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Central Illustration

Abstract

Objectives:

The aim of this study was to demonstrate that a stochastic vector-based mapping approach could guide ablation of atrial fibrillation (AF) drivers as evidenced by ablation response and long-term follow-up outcomes.

Background:

The optimal method for mapping and ablation of AF drivers is yet to be defined.

Methods:

Patients undergoing persistent AF ablation were recruited. Patients underwent pulmonary vein isolation (PVI) with further ablation guided by the stochastic trajectory analysis of ranked signals (STAR) mapping method. The proportion of the time an electrode’s activation was seen to precede its neighboring electrodes activation was used to determine early sites of activation (ESA). A positive ablation response at ESA was defined as AF termination or cycle length slowing of ≥30 ms. Clinical outcome was defined as recurrence of AF/atrial tachycardia (AT) during a follow-up of 12 months.

Results:

Thirty-five patients were included (AF duration of 14.4 ± 5.3 months). After PVI, an average of 2.6 ± 0.8 ESA were ablated per patient with study-defined ablation response achieved in all patients. Of the 86 STAR maps created post-PVI, the same ESA was identified on 73.8 ± 26.1% of maps. ESA that resulted in AF termination were more likely to be identified on both pre- and post-PVI maps than those associated with cycle length slowing (23 of 24 vs. 16 of 49; p < 0.001). During a follow-up of 18.5 ± 3.7 months, 28 (80%) patients were free from AF/AT.

Conclusions:

The ablation response at ESA suggests they may be drivers of AF. Ablation guided by STAR mapping produced a favorable clinical outcome and warrants testing through a randomized controlled trial. (Identification, Electro-mechanical Characterisation and Ablation of Driver Regions in Persistent Atrial Fibrillation [STAR MAPPING]; NCT02950844)

Introduction

The mechanisms of persistent atrial fibrillation (AF) remain unclear. Recent mapping studies have demonstrated high rates of AF termination when targeting localized sources (1–4). However, these successes have not always been replicated (1,5,6), suggesting that these techniques may be dependent on operator knowledge and skill. The optimal way to identify drivers for persistent AF remains unclear.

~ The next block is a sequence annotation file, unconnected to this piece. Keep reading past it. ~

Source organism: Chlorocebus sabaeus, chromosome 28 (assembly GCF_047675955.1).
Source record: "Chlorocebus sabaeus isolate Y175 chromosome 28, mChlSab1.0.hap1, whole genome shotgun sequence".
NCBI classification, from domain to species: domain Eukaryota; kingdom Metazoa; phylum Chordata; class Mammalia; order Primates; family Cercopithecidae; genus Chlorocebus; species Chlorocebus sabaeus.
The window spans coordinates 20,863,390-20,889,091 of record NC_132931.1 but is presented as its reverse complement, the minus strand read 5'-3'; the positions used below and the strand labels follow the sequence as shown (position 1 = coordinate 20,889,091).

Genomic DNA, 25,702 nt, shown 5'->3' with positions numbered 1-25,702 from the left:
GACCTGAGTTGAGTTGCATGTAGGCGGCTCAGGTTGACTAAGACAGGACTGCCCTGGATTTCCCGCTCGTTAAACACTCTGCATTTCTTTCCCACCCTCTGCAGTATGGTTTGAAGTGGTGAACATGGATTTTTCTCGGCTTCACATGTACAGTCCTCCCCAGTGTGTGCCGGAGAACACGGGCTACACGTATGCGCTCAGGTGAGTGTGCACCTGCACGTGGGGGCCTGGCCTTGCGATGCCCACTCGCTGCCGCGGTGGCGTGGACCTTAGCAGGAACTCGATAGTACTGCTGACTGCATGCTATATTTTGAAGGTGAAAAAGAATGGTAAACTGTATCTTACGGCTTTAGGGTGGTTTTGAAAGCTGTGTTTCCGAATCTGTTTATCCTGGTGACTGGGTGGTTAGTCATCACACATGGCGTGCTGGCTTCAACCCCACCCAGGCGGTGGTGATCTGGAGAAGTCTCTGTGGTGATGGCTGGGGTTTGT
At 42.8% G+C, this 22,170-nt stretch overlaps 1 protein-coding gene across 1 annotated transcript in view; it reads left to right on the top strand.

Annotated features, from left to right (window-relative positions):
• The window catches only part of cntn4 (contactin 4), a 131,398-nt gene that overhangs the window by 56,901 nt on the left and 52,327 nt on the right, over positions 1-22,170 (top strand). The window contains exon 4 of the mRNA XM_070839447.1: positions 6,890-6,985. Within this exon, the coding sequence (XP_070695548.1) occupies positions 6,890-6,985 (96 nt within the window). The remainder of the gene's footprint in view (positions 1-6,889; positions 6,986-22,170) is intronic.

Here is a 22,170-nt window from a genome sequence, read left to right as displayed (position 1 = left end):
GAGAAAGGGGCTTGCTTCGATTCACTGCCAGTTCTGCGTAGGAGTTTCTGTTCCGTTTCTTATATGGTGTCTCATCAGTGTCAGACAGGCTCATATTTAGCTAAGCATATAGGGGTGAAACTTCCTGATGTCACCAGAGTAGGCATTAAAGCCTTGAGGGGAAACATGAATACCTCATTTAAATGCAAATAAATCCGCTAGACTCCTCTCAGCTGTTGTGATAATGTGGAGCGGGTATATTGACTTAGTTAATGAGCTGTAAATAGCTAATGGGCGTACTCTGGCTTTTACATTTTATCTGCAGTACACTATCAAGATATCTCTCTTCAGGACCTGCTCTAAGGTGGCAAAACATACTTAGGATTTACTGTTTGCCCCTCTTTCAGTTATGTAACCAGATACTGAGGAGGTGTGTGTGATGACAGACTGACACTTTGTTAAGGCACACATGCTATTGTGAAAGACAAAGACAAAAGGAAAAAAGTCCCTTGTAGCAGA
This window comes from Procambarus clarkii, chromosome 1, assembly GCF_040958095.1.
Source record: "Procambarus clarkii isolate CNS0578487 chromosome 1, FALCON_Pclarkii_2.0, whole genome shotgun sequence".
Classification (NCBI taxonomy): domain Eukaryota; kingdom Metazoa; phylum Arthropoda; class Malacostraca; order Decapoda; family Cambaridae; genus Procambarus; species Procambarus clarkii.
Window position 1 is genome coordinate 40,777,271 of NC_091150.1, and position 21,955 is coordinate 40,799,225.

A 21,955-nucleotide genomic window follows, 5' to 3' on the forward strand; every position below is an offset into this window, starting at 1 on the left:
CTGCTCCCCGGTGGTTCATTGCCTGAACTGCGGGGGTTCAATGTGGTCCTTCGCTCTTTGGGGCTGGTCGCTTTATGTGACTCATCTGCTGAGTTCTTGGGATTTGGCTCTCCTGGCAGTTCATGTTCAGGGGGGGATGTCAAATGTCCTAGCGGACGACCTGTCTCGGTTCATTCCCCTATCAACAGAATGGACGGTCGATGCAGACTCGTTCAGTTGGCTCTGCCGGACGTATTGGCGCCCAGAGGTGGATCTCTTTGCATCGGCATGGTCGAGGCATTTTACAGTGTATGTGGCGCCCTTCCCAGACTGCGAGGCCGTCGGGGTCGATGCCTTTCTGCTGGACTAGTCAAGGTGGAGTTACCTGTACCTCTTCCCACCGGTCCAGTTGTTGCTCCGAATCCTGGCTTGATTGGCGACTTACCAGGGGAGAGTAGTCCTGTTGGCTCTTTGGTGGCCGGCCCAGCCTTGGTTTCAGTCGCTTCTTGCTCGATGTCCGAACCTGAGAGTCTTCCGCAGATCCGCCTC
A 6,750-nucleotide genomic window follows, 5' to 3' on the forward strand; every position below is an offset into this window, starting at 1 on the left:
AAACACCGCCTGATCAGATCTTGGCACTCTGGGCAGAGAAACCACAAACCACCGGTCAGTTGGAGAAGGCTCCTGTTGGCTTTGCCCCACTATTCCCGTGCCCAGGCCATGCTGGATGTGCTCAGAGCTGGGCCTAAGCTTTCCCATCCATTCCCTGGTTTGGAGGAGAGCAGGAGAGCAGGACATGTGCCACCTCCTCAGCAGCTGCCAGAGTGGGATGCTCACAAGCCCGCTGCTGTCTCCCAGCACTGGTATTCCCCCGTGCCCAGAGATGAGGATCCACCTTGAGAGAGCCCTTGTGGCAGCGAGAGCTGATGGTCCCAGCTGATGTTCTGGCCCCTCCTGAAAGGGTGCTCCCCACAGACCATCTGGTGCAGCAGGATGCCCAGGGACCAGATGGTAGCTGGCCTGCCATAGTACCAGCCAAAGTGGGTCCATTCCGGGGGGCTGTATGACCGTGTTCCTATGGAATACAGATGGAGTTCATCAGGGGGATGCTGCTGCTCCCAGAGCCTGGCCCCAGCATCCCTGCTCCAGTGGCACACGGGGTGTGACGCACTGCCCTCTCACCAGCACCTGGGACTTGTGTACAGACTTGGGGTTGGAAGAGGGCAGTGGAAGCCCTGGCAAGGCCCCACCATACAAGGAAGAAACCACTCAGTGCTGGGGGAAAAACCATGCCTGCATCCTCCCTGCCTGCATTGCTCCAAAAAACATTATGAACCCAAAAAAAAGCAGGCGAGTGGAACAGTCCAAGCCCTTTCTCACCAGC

Recent data suggest that drivers may be spatially conserved but with temporal periodicity (2,4). Because of the chaotic nature of AF, it is not feasible to determine the earliest site of activation (ESA) in relation to a fixed reference point. Stochastic trajectory analysis of ranked signals (STAR) is a novel-mapping method for identifying localized sources that potentially play a mechanistic role in maintaining AF. The principle of STAR mapping is to use data on multiple individual wavefront trajectories to identify atrial regions that most often precede activation of neighboring areas with the aim of identifying intermittent drivers (7). The STAR mapping method has been validated in vivo using optical mapping of calcium transit in spontaneous fibrillating HL1 cells and in human studies mapping atrial tachycardias (ATs) (7).

The study’s aim was to prospectively target sites identified by STAR mapping as relevant to the maintenance of persistent AF. We sought to determine the temporal and anatomical stability of these sites identified as potential drivers across multiple maps. Clinical relevance of these sites was assessed by the immediate ablation response and the freedom from AF/AT during 12 months of follow-up.

Methods

Patients with persistent AF were included (AF duration <24 months and no previous AF ablation) (Online Appendix). All patients provided informed consent for their study participation. Ethical approval was granted by the United Kingdom National Research Ethics System (16/LO/1379). The study was prospectively registered on clinicaltrials.gov ( NCT02950844).

Electrophysiology study

Procedures were performed using CARTO mapping system (Biosense Webster, Diamond Bar, California) (Online Appendix). Right atrial (RA) and left atrial (LA) geometries were created with detailed bipolar voltage maps using a 2-6-2 mm PentaRay NAV catheter (Biosense Webster) with a color fill threshold of 5 mm. Basket catheters (Constellation, Boston Scientific, Natick, Massachusetts; and FIRMap, Abbott Vascular, Santa Clara, California) were used to record unipolar signals for 5 min pre- and post-pulmonary vein isolation (PVI). The basket catheter was sized and positioned as previously described (8). A minimum of 2 recordings of 5 min each was performed at each stage. If coverage was limited during these recordings, additional recordings were taken following catheter manipulation. Unipolar signals were recorded using the Bard Labsystem Pro Electrophysiology recording system (Boston Scientific). A locational point was taken on the CARTO system at the start of each recording segment and every 30 s for the duration of each 5-min recording to obtain locational coordinates for the basket catheter electrode poles and geometry coordinates. A decapolar catheter (Biosense Webster) positioned in the inferior vena cava was used as an internal indifferent electrode reference. Unipolar signals were filtered with a bandpass filter of 0.5 to 500 Hz.

The STAR method imported electrogram signals from Bard and corresponding chamber geometry (vertices and polygons coordinates) and catheter/electrode location data (xyz coordinates) from CARTO. These were processed by a MATLAB custom written script (MATLAB 2017b, MathWorks, Natick, Massachusetts). The STAR maps created then allow ESA to be identified on a replica CARTO atrial geometry. For a leading site to be classified as an ESA, it was required to be leading for at least 75% of the time.